East Beast Semi-Modular Synthesizer Demo + Review

A New Collaboration from Cre8audio + Pittsburgh Modular

Jacob Johnson · 09/22/22

Cre8audio have been one of the most interesting characters to come onto the Eurorack scene in recent years. Between their affordable prices, bold visual aesthetic, and humorous approach to describing their products, they've cemented themselves as an approachable entrypoint into modular synthesis, with the NiftyCASE being quite a popular choice for newcomers.

Now, Cre8audio is entering the semi-modular game with East Beast and West Pest—perhaps two of the most affordable yet full-featured semi-modular instruments to ever be released. In this article, we're going to focus on the East Beast...but if you're looking for info on its sibling, you can also check out our full article about the West Pest.

As implied by the name, East Beast is an homage to East Coast-style subtractive synthesis, sporting rich analog oscillator and filter sections. It's also another entry in the continued collaboration between Cre8audio and Pittsburgh Modular, who themselves have a history of designing stellar modules and standalone instruments. In fact, Pittsburgh's legacy instruments were fundamental in designing the East Beast's sound.

The Dream Team: Cre8audio + Pittsburgh Modular

Pittsburgh Modular has been putting out stellar modules since they opened their doors back in 2012, so it only makes sense that Cre8audio would tap into their pool of knowledge and experience for their products. Classic Pittsburgh modules like their original Analog Delay and the unique DNA Symbiotic Waves are highly sought-after to this day, but it was the original Synthesizer Block, later renamed Synthesizer Box in its slightly revised form, which planted the seeds for their semi-modular explorations. In a time when there weren't many easy entry points into modular synthesis, it provided an excellent starting point as a complete, patchable voice with default routings between its sub-modules.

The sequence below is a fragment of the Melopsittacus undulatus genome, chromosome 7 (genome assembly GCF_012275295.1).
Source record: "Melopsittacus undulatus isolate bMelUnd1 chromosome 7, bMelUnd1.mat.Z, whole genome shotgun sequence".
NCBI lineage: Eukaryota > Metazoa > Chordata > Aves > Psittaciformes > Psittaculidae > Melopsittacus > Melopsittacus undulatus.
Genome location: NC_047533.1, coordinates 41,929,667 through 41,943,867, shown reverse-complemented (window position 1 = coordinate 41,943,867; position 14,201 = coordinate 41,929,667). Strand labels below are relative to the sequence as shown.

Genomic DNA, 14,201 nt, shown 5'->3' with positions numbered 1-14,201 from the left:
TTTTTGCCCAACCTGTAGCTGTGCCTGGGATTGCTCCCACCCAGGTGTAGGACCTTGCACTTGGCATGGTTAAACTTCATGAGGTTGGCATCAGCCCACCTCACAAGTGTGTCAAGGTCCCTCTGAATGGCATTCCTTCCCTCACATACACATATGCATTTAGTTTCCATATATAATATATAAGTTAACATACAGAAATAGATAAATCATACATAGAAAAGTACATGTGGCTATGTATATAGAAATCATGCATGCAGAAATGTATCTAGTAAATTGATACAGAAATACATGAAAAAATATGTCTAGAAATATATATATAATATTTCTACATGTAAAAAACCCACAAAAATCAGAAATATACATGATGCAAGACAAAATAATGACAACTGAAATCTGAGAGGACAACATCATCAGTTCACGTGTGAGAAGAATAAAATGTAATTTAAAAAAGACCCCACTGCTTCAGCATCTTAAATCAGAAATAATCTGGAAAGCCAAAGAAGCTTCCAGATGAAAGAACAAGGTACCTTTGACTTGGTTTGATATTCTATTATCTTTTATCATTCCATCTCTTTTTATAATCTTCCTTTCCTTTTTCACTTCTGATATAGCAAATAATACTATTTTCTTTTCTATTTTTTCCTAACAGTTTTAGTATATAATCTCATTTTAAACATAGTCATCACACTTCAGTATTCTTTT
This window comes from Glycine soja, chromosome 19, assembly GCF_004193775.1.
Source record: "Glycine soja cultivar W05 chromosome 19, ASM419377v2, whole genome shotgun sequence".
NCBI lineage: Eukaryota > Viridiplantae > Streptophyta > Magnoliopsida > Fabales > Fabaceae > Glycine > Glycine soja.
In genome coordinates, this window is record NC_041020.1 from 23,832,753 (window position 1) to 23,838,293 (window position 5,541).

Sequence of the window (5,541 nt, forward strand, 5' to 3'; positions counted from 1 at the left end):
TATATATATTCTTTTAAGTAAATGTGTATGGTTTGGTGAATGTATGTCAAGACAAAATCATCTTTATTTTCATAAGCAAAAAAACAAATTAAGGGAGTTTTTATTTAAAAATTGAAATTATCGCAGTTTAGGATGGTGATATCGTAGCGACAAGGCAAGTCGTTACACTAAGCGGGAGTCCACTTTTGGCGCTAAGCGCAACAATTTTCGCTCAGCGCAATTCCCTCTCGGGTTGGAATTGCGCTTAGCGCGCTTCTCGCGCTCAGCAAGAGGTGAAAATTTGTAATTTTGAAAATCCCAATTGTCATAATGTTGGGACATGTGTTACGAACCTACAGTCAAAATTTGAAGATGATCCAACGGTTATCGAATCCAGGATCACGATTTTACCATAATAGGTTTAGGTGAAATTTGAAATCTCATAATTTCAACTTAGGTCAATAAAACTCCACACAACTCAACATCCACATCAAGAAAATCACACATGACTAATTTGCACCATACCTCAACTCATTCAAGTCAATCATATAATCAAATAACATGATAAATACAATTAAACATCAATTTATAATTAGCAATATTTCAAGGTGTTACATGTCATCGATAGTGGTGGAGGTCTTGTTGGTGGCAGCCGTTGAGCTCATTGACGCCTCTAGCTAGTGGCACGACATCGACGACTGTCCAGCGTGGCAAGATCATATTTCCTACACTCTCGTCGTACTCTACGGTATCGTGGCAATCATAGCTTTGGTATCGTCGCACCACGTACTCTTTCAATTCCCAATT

In a few short years, Pittsburgh Modular would put out a number of fun semi-modular instruments that could be used outside of a Eurorack case, including the Lifeforms SV-1, Voltage Research Laboratory, and Microvolt 3900. The SV-1 in particular was seen as a contemporary to the likes of Moog's Mother-32 and Make Noise's 0-Coast, but was a unique alternative due to the fact it had two oscillators, a full ADSR envelope generator, and a very flexible and fully-featured MIDI-CV converter. Though many of these instruments were only around for a brief period of time, each of them were an important landmark on Pittsburgh's design journey, and would lay the groundwork for their current work with Cre8audio.

East Beast's Analog Heart + Digital Brain

In some ways, East Beast is both a streamlined take on Pittsburgh's prior instruments and an extension of them—but still maintaining the patchable and semi-modular workflow. Cre8audio themselves say much of the East Beast DNA can be traced back to the SV-1. At first glance, it does look to be a bit more straightforward than the SV-1, and, at least in terms of its synthesis blocks, it is. But beneath the surface of Pittsburgh's expertly-designed analog goodies lies a digital network of parameters, settings, and even additional modulation sources to further supplement the East Beast.